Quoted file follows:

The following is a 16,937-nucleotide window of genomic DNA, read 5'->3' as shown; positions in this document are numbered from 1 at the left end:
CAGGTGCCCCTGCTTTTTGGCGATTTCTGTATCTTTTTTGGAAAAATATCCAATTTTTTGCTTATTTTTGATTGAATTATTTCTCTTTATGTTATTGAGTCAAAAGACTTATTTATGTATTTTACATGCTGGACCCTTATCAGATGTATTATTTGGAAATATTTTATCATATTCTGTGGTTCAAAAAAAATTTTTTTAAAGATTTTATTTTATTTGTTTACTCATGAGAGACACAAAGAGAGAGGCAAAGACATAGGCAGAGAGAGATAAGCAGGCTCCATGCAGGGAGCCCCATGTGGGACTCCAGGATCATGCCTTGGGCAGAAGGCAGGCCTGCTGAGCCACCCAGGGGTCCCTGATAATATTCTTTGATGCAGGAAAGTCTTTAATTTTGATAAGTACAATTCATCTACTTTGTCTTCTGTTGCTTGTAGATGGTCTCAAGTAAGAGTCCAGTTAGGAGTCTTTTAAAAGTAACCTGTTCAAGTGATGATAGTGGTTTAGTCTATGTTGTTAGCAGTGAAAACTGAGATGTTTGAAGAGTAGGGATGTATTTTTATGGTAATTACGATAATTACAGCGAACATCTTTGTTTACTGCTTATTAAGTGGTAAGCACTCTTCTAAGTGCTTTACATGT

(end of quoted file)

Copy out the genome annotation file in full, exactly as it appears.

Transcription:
The following is a 16,937-nucleotide window of genomic DNA, read 5'->3' as shown; positions in this document are numbered from 1 at the left end:
CAGGTGCCCCTGCTTTTTGGCGATTTCTGTATCTTTTTTGGAAAAATATCCAATTTTTTGCTTATTTTTGATTGAATTATTTCTCTTTATGTTATTGAGTCAAAAGACTTATTTATGTATTTTACATGCTGGACCCTTATCAGATGTATTATTTGGAAATATTTTATCATATTCTGTGGTTCAAAAAAAATTTTTTTAAAGATTTTATTTTATTTGTTTACTCATGAGAGACACAAAGAGAGAGGCAAAGACATAGGCAGAGAGAGATAAGCAGGCTCCATGCAGGGAGCCCCATGTGGGACTCCAGGATCATGCCTTGGGCAGAAGGCAGGCCTGCTGAGCCACCCAGGGGTCCCTGATAATATTCTTTGATGCAGGAAAGTCTTTAATTTTGATAAGTACAATTCATCTACTTTGTCTTCTGTTGCTTGTAGATGGTCTCAAGTAAGAGTCCAGTTAGGAGTCTTTTAAAAGTAACCTGTTCAAGTGATGATAGTGGTTTAGTCTATGTTGTTAGCAGTGAAAACTGAGATGTTTGAAGAGTAGGGATGTATTTTTATGGTAATTACGATAATTACAGCGAACATCTTTGTTTACTGCTTATTAAGTGGTAAGCACTCTTCTAAGTGCTTTACATGT